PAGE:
These remain early days in the Ben Stokes-Brendon McCullum revolution of English cricket.
The Trent Bridge Test match might yet end in a draw, or even defeat.
Catches still get dropped. No balls still get bowled.
And yet the groundswell of positivity around England’s new dawn continues to gather pace, after a thrilling fourth day in the second Test against New Zealand.
Everyone, it appears, is being swept up in the feeling of goodwill. In the evening session, with the hosts picking away at New Zealand and the game suddenly pregnant with possibilities, the ground’s authorities announced that admission to Tuesday’s final day would be free.
A workday it may be, but given the state of the game, there may be a rush on the box office.
New Zealand will start on 224 with just three wickets remaining in their second innings. That gives them a lead of 238 – handy enough, but far more precarious than they might have expected when they amassed 553 in their first innings.
With a forecast of no more than a 10 per cent chance of rain for Nottingham on Tuesday, the chances of a tantalising final day’s play are high.
England’s positive intent with the bat – they made 539 at 4.2 per over in their first innings – meant they could still force a result if they bowled well on Day 4.
They did so. Matthew Potts, playing just his second match for England, was the pick. The 23-year-old pace bowler took two for 32.
But England also profited from mistakes by their visitors. Daryl Mitchell’s princely form with the bat continues for New Zealand, but his running between the wickets was questionable twice.
He was involved in run outs of both Will Young, the opener, and tailender Tim Southee.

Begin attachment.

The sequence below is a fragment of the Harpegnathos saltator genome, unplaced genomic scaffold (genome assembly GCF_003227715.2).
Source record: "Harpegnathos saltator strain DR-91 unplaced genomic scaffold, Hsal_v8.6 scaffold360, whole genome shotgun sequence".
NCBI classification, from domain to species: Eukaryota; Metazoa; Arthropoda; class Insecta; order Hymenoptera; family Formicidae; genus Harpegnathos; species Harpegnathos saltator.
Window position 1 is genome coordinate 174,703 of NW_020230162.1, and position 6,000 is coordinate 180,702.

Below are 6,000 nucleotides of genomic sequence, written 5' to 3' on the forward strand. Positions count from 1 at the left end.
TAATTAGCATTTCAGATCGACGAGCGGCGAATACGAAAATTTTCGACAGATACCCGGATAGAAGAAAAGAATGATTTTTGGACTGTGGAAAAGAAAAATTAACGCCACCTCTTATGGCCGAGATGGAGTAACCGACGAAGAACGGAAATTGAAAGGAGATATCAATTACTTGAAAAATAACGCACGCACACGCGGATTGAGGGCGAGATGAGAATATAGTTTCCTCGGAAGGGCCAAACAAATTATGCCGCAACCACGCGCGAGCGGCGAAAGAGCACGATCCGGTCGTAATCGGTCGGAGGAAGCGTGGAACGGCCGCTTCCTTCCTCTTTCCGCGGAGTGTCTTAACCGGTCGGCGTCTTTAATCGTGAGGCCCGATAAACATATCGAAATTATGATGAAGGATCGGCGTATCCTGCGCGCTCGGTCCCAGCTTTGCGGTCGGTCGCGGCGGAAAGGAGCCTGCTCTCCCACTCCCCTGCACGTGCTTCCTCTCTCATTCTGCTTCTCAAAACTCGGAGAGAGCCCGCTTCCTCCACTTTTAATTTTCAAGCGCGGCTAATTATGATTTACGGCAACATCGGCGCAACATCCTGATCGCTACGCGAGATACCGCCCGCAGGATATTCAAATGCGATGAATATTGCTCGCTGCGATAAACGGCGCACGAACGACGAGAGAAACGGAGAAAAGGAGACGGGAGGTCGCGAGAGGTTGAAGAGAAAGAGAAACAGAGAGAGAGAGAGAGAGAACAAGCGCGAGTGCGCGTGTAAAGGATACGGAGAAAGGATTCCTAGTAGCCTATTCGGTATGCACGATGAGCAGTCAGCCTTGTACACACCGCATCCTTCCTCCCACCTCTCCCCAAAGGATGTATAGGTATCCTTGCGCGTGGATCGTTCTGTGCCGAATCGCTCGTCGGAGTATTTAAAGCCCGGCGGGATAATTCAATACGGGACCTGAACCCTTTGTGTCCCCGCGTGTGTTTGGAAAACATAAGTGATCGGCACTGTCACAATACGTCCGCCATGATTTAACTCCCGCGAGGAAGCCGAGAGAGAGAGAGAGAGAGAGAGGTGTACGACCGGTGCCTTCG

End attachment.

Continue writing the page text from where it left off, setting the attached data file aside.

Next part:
Mitchell – who did, it should not be forgotten, make 190 in the first innings – still has the chance to rectify those blemishes. He will be not out on 32 when New Zealand begin the final day.
In the opening session of the day, Joe Root had cut a mortified figure when he drove a catch to Southee off a Trent Boult slower ball.
From the disconsolate way he trudged off, it was basically impossible to tell he had 176 runs to his name. Dismissal at that point, though, ruined all the fun he was having.
Southee, for one, would have been delighted to see the back of the former England captain. It had been him who had suffered most vividly on a morning of frivolity.
In the first over Southee sent down to Root, the England man played an extraordinary reverse ramp for six. It was a shot which belonged more to the limited overs game, rather than Tests.
It was typical of England's game plan: in a little over 14 overs in the morning, the home side plundered 66 runs, with Ben Foakes making a breezy half century.
In that space of time, though, they also gave up their final five wickets, surrendering a 14-run advantage to the tourists in the process.
Although the going has been tough for the bowlers in the Test so far, at least Boult was afforded some joy. New Zealand’s left-arm quick picked up the 10th five-wicket haul of his Test career.
Other than that, the touring fast bowlers toiled. Southee was taken for 154 runs, which worked out at 4.81 for each of the 32 overs he sent down.
To add injury to insult, Kyle Jamieson was kept out of play altogether. The towering fast bowler had to have an MRI scan on his lower back after experiencing pain while bowling in the final session of Day 3.